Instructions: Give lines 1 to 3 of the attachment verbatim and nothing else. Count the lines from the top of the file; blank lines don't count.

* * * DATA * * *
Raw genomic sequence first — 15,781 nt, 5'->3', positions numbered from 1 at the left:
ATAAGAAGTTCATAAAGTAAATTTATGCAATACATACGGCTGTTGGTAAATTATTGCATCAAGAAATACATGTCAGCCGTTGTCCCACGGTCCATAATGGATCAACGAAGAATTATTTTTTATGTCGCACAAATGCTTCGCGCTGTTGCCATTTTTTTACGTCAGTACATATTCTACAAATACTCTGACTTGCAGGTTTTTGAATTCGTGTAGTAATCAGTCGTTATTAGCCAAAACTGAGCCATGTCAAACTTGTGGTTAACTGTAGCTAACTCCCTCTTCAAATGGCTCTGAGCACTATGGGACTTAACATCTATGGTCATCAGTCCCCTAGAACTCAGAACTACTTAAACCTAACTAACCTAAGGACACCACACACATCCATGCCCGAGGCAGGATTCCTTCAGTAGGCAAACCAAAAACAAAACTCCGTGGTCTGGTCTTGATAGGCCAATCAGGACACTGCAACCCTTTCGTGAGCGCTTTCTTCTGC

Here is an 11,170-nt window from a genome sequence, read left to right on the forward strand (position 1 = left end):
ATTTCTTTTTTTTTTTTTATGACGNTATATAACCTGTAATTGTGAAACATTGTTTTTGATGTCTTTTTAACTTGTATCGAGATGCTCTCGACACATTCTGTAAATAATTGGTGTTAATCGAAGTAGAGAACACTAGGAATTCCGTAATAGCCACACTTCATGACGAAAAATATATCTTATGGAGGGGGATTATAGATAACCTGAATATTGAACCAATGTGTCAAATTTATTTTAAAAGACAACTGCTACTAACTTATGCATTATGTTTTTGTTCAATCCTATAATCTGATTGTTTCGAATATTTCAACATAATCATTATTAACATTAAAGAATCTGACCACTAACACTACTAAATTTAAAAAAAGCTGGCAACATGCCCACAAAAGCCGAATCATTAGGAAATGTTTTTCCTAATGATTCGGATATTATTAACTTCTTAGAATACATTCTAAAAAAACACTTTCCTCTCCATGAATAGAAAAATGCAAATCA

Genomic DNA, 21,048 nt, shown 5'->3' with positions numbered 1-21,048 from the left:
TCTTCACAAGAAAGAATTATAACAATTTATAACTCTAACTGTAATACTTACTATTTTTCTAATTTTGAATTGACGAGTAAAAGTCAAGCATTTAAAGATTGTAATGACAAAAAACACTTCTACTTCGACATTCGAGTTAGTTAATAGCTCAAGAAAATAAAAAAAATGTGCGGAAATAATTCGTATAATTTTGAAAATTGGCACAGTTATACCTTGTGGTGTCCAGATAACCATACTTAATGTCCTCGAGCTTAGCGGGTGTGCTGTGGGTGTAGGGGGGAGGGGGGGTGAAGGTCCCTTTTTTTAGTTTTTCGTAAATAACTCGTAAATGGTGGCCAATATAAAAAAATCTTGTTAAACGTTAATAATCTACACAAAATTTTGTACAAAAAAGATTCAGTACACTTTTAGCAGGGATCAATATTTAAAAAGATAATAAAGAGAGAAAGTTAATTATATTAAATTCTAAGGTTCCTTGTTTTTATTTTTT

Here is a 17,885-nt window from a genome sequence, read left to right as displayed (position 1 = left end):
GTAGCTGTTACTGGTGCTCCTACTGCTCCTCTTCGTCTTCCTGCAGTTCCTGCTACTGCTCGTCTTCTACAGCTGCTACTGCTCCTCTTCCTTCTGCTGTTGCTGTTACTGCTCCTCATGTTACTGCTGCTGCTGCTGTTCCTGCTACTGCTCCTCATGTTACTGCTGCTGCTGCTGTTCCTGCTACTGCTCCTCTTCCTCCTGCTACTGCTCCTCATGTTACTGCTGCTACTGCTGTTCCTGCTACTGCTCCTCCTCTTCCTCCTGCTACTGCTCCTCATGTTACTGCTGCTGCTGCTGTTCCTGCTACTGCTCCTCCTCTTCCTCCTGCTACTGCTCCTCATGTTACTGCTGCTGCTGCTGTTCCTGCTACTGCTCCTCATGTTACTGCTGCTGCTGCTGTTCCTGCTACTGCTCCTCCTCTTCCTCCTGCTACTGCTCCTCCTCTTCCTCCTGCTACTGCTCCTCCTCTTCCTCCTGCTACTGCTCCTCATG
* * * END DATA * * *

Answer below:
Raw genomic sequence first — 15,781 nt, 5'->3', positions numbered from 1 at the left:
ATAAGAAGTTCATAAAGTAAATTTATGCAATACATACGGCTGTTGGTAAATTATTGCATCAAGAAATACATGTCAGCCGTTGTCCCACGGTCCATAATGGATCAACGAAGAATTATTTTTTATGTCGCACAAATGCTTCGCGCTGTTGCCATTTTTTTACGTCAGTACATATTCTACAAATACTCTGACTTGCAGGTTTTTGAATTCGTGTAGTAATCAGTCGTTATTAGCCAAAACTGAGCCATGTCAAACTTGTGGTTAACTGTAGCTAACTCCCTCTTCAAATGGCTCTGAGCACTATGGGACTTAACATCTATGGTCATCAGTCCCCTAGAACTCAGAACTACTTAAACCTAACTAACCTAAGGACACCACACACATCCATGCCCGAGGCAGGATTCCTTCAGTAGGCAAACCAAAAACAAAACTCCGTGGTCTGGTCTTGATAGGCCAATCAGGACACTGCAACCCTTTCGTGAGCGCTTTCTTCTGC

Here is an 11,170-nt window from a genome sequence, read left to right on the forward strand (position 1 = left end):